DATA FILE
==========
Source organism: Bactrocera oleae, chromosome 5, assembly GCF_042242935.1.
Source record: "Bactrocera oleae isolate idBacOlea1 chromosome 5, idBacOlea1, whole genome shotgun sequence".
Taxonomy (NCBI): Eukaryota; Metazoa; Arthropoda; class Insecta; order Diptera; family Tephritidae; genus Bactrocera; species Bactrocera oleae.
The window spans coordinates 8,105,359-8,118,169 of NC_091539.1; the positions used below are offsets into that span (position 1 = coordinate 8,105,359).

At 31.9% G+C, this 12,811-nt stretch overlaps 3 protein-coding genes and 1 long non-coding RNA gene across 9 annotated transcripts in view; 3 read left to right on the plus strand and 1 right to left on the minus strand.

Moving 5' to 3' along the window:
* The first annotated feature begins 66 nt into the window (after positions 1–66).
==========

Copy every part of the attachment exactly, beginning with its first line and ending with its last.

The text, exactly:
Source organism: Bactrocera oleae, chromosome 5, assembly GCF_042242935.1.
Source record: "Bactrocera oleae isolate idBacOlea1 chromosome 5, idBacOlea1, whole genome shotgun sequence".
Taxonomy (NCBI): Eukaryota; Metazoa; Arthropoda; class Insecta; order Diptera; family Tephritidae; genus Bactrocera; species Bactrocera oleae.
The window spans coordinates 8,105,359-8,118,169 of NC_091539.1; the positions used below are offsets into that span (position 1 = coordinate 8,105,359).

At 31.9% G+C, this 12,811-nt stretch overlaps 3 protein-coding genes and 1 long non-coding RNA gene across 9 annotated transcripts in view; 3 read left to right on the plus strand and 1 right to left on the minus strand.

Moving 5' to 3' along the window:
* The first annotated feature begins 66 nt into the window (after positions 1–66).